My college and/or department has a specific program name/logo we would like to protect, do we need a federal registration with the United States Patent and Trademark Office in order to protect the program name/logo from usage by others?

No. In the United States, parties are not required to register their marks to obtain protectable rights. You can establish “common law” rights in a mark based solely on use of the mark in commerce, without a registration. However, owning a federal trademark registration on the Principal Register provides a number of significant advantages over common law rights alone, including:

  • A legal presumption of your ownership of the mark and your exclusive right to use the mark nationwide on or in connection with the goods/services listed in the registration (whereas a state registration only provides rights within the borders of that one state, and common law rights exist only for the specific area where the mark is used);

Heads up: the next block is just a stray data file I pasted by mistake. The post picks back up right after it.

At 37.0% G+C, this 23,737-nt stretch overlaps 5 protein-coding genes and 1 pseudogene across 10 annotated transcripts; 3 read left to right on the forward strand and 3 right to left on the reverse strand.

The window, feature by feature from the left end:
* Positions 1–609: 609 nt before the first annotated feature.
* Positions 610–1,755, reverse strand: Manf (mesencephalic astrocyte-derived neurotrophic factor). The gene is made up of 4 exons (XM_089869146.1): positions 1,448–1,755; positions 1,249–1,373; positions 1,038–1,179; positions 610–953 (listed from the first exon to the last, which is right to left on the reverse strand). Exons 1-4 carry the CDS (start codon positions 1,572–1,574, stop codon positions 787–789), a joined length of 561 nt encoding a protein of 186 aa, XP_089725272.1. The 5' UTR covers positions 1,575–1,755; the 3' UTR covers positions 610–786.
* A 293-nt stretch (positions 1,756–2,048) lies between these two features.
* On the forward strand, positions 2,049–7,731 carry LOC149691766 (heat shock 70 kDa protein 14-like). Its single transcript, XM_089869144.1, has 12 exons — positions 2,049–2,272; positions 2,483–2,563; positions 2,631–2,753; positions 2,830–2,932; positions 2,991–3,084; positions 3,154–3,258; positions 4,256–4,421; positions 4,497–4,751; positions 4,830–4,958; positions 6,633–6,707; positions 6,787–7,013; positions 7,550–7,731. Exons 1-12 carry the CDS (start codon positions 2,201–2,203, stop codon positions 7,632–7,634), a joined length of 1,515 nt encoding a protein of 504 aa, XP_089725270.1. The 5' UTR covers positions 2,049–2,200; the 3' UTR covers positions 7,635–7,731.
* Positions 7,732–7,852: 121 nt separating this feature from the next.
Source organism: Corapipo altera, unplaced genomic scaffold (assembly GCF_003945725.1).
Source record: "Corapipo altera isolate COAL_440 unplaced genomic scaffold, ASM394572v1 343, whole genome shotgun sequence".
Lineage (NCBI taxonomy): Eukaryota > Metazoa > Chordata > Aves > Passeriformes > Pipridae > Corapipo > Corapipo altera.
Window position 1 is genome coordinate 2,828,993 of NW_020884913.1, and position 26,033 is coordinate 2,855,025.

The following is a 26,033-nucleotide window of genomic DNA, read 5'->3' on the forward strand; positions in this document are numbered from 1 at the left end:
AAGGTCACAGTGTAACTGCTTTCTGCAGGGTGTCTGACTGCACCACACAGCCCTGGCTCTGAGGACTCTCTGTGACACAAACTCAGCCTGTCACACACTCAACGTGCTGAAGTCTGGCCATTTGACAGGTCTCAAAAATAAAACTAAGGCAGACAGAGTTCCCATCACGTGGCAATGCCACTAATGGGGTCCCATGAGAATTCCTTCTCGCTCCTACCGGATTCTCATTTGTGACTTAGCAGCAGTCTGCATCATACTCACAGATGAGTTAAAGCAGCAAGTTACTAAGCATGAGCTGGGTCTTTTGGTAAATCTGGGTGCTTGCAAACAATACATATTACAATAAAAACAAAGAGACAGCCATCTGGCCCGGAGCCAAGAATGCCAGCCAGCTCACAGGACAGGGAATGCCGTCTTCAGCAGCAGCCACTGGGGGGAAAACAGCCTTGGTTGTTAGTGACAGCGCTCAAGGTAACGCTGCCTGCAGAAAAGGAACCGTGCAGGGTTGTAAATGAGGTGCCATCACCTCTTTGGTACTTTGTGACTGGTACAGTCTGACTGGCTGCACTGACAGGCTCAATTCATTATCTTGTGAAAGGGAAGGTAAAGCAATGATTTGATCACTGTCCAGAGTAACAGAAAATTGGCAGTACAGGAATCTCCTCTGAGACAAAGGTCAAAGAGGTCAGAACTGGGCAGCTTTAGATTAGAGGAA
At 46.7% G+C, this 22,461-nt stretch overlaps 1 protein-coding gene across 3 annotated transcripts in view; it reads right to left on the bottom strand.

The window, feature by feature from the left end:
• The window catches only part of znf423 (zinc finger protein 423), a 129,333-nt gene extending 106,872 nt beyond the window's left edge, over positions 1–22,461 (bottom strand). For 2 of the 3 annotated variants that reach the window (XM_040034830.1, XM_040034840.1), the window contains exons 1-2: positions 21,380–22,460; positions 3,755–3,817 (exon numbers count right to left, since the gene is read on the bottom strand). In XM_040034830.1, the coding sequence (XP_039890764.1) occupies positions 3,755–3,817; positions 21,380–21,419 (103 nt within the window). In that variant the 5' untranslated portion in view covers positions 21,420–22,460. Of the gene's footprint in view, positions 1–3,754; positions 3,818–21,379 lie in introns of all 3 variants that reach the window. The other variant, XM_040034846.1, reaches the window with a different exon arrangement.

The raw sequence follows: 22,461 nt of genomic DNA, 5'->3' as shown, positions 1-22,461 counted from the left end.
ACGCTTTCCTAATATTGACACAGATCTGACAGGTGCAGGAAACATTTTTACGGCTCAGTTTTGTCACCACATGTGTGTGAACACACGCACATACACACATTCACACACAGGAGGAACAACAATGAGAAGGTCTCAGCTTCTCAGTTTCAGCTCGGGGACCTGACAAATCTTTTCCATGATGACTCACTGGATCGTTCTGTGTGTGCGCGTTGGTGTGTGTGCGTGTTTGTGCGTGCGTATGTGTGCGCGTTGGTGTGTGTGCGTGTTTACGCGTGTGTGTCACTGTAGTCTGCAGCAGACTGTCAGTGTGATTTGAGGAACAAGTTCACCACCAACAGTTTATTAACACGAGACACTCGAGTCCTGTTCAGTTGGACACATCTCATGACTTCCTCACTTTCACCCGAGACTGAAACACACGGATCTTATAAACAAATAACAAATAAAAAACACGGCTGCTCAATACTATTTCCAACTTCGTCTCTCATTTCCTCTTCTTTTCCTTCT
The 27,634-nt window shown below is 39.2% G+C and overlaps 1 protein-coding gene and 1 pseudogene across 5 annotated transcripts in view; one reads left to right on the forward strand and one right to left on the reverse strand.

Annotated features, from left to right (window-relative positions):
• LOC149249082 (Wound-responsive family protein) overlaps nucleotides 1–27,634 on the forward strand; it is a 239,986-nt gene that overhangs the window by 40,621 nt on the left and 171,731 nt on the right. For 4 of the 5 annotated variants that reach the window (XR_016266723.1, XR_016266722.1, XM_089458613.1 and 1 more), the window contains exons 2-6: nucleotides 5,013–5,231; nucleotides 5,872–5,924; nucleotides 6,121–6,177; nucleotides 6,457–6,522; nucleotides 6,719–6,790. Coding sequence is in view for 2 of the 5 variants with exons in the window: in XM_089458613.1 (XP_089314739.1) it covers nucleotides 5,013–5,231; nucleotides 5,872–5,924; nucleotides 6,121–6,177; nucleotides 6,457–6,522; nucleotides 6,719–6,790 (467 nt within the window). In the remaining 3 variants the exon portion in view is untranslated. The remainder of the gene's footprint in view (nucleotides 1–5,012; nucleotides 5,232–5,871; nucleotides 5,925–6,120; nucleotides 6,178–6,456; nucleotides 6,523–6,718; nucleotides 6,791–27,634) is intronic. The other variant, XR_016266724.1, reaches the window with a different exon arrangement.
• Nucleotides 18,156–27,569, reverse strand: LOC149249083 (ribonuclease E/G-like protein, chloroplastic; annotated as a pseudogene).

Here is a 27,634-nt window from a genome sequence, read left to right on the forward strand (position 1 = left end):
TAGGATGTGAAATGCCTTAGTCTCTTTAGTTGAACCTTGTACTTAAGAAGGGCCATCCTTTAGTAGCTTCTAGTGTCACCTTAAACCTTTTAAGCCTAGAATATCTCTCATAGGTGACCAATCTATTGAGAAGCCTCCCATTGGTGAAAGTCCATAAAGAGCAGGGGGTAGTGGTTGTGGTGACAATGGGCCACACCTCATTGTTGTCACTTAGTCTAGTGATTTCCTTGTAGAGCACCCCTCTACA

• Public notice of your claim of ownership of the mark;
  • Listing in the USPTO’s online databases;
  • The right to use the federal registration symbol “® ”;
  • The ability to bring an action concerning the mark in federal court; and
  • The use of the U.S. registration as a basis to obtain registration in foreign countries.(Information from uspto.gov)

Sometimes a registration in the State of Alabama will be enough to protect the mark for the intended use. For more information about federal trademark registration, including fee structure, click here.

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